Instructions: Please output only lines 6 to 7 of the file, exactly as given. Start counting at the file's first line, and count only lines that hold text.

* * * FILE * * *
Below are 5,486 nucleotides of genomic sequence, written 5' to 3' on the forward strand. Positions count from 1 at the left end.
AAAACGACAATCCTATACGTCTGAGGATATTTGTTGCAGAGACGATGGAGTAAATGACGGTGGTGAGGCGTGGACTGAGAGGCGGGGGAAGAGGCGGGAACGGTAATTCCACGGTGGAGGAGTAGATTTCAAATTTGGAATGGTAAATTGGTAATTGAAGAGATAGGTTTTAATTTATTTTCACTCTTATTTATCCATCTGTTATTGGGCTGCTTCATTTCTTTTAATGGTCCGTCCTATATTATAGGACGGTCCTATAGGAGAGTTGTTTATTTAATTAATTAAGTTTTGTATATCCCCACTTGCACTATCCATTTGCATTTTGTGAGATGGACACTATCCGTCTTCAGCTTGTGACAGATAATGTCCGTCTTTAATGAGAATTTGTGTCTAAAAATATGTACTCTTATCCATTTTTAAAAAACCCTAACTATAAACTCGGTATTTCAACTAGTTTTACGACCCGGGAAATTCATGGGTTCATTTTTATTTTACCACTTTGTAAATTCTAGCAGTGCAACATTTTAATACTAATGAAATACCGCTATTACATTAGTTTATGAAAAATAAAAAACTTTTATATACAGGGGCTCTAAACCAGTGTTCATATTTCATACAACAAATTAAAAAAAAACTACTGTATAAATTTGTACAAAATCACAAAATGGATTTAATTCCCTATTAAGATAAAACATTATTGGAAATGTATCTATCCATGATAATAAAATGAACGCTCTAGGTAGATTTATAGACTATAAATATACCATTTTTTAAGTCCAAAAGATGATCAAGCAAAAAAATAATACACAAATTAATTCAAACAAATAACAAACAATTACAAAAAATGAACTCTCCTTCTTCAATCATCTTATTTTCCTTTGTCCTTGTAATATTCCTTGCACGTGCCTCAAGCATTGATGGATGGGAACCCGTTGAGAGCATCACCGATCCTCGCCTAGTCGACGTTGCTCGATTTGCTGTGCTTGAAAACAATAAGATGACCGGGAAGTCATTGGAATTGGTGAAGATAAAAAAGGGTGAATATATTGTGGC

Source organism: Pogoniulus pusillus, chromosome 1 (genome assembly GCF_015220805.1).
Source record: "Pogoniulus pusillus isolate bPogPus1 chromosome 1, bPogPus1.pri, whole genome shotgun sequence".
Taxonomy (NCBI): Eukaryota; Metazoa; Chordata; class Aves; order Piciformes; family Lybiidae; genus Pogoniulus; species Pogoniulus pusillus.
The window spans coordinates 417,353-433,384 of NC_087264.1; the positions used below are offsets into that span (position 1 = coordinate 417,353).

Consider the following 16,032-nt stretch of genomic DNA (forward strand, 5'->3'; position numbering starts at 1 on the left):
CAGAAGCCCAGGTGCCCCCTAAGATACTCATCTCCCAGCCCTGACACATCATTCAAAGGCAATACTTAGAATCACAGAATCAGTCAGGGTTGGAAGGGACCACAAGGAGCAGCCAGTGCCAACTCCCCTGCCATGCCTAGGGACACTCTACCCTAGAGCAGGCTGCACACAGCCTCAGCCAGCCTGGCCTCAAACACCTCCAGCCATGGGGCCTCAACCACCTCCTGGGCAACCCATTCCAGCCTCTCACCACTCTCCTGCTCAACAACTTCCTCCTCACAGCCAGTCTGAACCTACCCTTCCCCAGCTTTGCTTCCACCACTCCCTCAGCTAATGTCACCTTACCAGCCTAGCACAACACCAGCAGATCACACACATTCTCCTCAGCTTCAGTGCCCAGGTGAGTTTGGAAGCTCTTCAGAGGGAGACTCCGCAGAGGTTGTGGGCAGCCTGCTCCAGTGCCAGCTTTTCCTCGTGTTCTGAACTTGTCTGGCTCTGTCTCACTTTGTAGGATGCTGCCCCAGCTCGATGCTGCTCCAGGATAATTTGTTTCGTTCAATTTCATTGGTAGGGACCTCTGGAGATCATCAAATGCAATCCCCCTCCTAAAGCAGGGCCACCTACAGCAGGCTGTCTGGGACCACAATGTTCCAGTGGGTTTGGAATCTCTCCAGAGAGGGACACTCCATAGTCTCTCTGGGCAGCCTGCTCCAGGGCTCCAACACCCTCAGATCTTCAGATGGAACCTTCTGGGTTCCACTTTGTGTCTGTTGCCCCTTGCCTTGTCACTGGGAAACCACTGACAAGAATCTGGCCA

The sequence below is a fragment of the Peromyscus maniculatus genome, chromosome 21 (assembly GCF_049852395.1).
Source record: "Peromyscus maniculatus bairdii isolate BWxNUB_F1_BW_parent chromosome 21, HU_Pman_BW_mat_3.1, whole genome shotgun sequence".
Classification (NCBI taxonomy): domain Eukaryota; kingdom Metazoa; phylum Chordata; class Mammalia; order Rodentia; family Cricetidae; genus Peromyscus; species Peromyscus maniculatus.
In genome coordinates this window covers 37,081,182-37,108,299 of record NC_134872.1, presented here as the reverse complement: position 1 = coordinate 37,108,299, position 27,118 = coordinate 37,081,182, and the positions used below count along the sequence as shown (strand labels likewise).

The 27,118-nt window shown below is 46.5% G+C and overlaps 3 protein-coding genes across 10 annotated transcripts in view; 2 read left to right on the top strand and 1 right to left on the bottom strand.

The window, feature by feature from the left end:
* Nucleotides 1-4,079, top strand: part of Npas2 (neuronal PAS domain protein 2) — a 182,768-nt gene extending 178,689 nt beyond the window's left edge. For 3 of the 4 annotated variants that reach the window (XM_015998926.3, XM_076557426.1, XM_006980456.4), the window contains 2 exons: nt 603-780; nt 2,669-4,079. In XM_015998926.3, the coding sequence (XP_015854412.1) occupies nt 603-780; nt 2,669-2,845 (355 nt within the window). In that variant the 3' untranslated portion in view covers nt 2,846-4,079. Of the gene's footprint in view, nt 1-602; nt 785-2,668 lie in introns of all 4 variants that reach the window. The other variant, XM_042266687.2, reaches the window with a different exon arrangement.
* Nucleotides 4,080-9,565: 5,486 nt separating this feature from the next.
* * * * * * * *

The window spans coordinates 417,353-433,384 of NC_087264.1; the positions used below are offsets into that span (position 1 = coordinate 417,353).

Consider the following 16,032-nt stretch of genomic DNA (forward strand, 5'->3'; position numbering starts at 1 on the left):